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Emphasises on contemporary applications and an intuitive problem-solving approach that helps students discover the exciting potential of chemical science. This book incorporates fresh applications from the three major areas of modern research: materials, environmental chemistry, and biological science.
"Atoms First seems to be the flavor of the year in chemistry textbooks, but many of them seem to be little more than rearrangement of the chapters. It takes a master like McQuarrie to go back to the drawing board and create a logical development from smallest to largest that makes sense to students."---Hal Harris, University of Missouri-St. Louis "McQuarrie's book is extremely well written, the order of topics is logical, and it does a great job with both introductory material and more advanced concepts. Students of all skill levels will be able to learn from this book."---Mark Kearley, Florida State University This new fourth edition of General Chemistry takes an atoms-first approach from beginning to end. In the tradition of McQuarrie's many previous works, it promises to be another ground-breaking text. This superb new book combines the clear writing and wonderful problems that have made McQuarrie famous among chemistry professors and students worldwide. Presented in an elegant design with all-new illustrations, it is available in a soft-cover edition to offer professors a fresh choice at an outstanding value. Student supplements include an online series of descriptive chemistry Interchapters, a Student Solutions Manual, and an optional state-of-the-art Online Homework program. For adopting professors, an Instructor's Manual and a CD of the art are also available.
General Chemistry for Engineers is tailored for a one-semester freshman-level college course for students pursuing engineering degrees. The book offers a balance of conciseness, rigor, and depth needed to prepare students for more advanced coursework and careers in various engineering specialties, such as civil, environmental, electrical, computer, mechanical and industrial engineering, in addition to chemical engineering. This text leads students through the breadth of a typical two-semester sequence in general chemistry. It elucidates the key concepts and skills important for entering engineering students, including problem solving, qualitative and quantitative thinking, and importance of units. Examples are drawn from problems of interest to modern engineers, including alternative energy, advanced materials, and the environment. The book is the result of the author's unique experiences teaching approximately 2,500 freshman in chemistry and upper-level students in chemical and biological engineering, in addition to leading research and development teaching in the medical device and specialty pharmaceutical industries. The author received a variety of teaching awards at Northeastern honoring his work in making an intense, fast-pace course manageable and exciting.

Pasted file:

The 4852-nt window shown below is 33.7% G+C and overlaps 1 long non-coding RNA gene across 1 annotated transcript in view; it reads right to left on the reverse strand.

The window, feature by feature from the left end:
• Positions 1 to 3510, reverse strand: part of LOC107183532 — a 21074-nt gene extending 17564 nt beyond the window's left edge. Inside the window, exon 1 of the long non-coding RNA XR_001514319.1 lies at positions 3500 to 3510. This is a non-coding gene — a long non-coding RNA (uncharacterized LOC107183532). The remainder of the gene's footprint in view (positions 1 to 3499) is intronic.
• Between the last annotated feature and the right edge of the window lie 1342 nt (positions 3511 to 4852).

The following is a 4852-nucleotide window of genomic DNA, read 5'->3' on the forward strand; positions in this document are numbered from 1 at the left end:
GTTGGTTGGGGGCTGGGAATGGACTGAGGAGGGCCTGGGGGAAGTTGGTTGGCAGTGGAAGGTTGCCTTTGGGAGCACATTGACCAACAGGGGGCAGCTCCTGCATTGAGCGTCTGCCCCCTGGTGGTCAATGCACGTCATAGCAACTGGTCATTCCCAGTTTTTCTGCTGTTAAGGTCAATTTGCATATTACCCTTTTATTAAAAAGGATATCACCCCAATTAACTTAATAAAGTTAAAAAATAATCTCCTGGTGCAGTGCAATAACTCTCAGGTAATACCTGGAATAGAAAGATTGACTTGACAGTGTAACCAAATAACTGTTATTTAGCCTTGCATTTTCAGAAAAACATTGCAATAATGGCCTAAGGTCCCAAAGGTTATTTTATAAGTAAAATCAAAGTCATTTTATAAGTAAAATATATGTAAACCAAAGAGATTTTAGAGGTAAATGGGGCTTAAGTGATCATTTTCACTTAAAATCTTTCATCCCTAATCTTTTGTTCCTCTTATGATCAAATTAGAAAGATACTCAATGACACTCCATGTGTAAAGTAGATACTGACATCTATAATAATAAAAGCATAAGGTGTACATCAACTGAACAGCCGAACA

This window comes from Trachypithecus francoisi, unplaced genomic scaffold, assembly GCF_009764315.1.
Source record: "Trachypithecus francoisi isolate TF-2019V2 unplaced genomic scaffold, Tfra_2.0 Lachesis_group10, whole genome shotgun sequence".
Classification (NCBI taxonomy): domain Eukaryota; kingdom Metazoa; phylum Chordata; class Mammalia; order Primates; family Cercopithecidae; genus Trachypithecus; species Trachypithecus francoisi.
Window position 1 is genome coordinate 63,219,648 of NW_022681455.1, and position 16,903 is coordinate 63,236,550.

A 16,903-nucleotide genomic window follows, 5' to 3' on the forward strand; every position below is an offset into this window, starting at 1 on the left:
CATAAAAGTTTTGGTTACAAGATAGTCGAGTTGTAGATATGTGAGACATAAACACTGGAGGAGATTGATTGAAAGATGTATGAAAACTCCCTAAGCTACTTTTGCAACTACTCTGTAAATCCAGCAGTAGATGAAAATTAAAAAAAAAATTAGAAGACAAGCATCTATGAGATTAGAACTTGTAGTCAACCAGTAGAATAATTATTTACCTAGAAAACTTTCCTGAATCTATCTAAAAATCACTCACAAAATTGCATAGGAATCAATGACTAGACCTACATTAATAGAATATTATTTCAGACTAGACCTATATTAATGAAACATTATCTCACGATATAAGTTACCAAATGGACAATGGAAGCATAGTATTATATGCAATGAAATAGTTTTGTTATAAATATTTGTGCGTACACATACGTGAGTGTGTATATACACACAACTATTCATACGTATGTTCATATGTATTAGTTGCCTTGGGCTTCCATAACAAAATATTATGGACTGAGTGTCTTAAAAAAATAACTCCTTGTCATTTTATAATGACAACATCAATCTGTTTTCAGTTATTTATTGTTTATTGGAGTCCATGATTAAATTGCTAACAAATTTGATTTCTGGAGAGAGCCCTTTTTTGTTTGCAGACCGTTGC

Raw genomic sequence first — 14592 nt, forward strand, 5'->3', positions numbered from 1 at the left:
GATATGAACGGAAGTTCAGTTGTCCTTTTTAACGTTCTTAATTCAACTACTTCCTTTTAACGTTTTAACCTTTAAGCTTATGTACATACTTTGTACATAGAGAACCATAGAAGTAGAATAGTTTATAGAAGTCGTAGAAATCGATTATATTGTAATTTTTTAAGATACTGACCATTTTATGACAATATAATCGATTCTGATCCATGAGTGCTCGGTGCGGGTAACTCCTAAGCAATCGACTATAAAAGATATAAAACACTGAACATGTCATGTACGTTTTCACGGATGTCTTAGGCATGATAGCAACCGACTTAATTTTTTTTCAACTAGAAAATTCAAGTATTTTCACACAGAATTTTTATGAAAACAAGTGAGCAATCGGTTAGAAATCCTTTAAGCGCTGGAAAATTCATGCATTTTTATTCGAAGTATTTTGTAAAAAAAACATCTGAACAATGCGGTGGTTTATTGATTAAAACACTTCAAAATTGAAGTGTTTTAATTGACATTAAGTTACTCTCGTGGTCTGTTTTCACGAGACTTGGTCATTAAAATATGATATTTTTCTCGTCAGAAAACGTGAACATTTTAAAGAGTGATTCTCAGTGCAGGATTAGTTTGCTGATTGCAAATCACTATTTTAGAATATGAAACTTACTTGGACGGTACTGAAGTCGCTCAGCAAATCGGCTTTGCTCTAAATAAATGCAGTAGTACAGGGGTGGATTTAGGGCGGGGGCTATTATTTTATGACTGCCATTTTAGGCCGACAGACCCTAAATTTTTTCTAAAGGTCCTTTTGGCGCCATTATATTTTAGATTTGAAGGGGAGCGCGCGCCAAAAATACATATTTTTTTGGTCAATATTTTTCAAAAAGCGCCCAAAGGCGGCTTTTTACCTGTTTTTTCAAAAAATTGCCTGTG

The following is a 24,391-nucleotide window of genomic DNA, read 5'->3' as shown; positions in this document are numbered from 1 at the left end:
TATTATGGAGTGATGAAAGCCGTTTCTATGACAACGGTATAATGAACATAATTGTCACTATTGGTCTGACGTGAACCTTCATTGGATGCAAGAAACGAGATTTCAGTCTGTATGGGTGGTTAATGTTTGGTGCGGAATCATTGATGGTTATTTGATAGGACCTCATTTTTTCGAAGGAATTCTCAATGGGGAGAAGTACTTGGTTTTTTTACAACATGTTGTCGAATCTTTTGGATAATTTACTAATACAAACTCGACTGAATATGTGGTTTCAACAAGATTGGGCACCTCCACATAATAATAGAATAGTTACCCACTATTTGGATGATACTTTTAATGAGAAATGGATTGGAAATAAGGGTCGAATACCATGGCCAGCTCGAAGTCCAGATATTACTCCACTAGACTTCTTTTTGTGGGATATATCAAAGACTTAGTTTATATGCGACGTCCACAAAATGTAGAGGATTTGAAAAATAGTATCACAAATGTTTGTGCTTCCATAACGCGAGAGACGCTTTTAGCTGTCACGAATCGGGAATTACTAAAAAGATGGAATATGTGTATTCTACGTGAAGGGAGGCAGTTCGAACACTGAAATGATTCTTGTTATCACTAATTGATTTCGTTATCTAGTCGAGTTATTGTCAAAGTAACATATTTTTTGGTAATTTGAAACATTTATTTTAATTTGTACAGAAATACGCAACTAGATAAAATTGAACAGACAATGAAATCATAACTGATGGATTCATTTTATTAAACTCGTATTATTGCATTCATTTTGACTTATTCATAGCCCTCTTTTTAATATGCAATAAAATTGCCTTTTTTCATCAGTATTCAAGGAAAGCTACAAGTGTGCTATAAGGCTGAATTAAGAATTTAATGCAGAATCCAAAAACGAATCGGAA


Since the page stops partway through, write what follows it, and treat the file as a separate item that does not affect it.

Revised third edition of classic first-year text by Nobel laureate. Atomic and molecular structure, quantum mechanics, statistical mechanics, thermodynamics correlated with descriptive chemistry. Problems.
Issues in Chemistry and General Chemical Research: 2012 Edition is a ScholarlyEditions™ eBook that delivers timely, authoritative, and comprehensive information about Chirality. The editors have built Issues in Chemistry and General Chemical Research: 2012 Edition on the vast information databases of ScholarlyNews.™ You can expect the information about Chirality in this eBook to be deeper than what you can access anywhere else, as well as consistently reliable, authoritative, informed, and relevant. The content of Issues in Chemistry and General Chemical Research: 2012 Edition has been produced by the world’s leading scientists, engineers, analysts, research institutions, and companies. All of the content is from peer-reviewed sources, and all of it is written, assembled, and edited by the editors at ScholarlyEditions™ and available exclusively from us. You now have a source you can cite with authority, confidence, and credibility. More information is available at http://www.ScholarlyEditions.com/.
It goes without saying that atomic structure, including its dual wave-particle nature, cannot be demonstrated in the classroom. Thus, for most science teachers, especially those in physics and chemistry, the textbook is their key resource and their students’ core source of information. Science education historiography recognizes the role played by the history and philosophy of science in developing the content of our textbooks, and with this in mind, the authors analyze more than 120 general chemistry textbooks published in the USA, based on criteria derived from a historical reconstruction of wave-particle duality. They come to some revealing conclusions, including the fact that very few textbooks discussed issues such as the suggestion, by both Einstein and de Broglie, and before conclusive experimental evidence was available, that wave-particle duality existed. Other large-scale omissions included de Broglie’s prescription for observing this duality, and the importance of the Davisson-Germer experiments, as well as the struggle to interpret the experimental data they were collecting. Also untouched was the background to the role played by Schrödinger in developing de Broglie’s ideas. The authors argue that rectifying these deficiencies will arouse students’ curiosity by giving them the opportunity to engage creatively with the content of science curricula. They also assert that it isn’t just the experimental data in science that matters, but the theoretical insights and unwonted inspirations, too. In addition, the controversies and discrepancies in the theoretical and experimental record are key drivers in understanding the development of science as we know it today.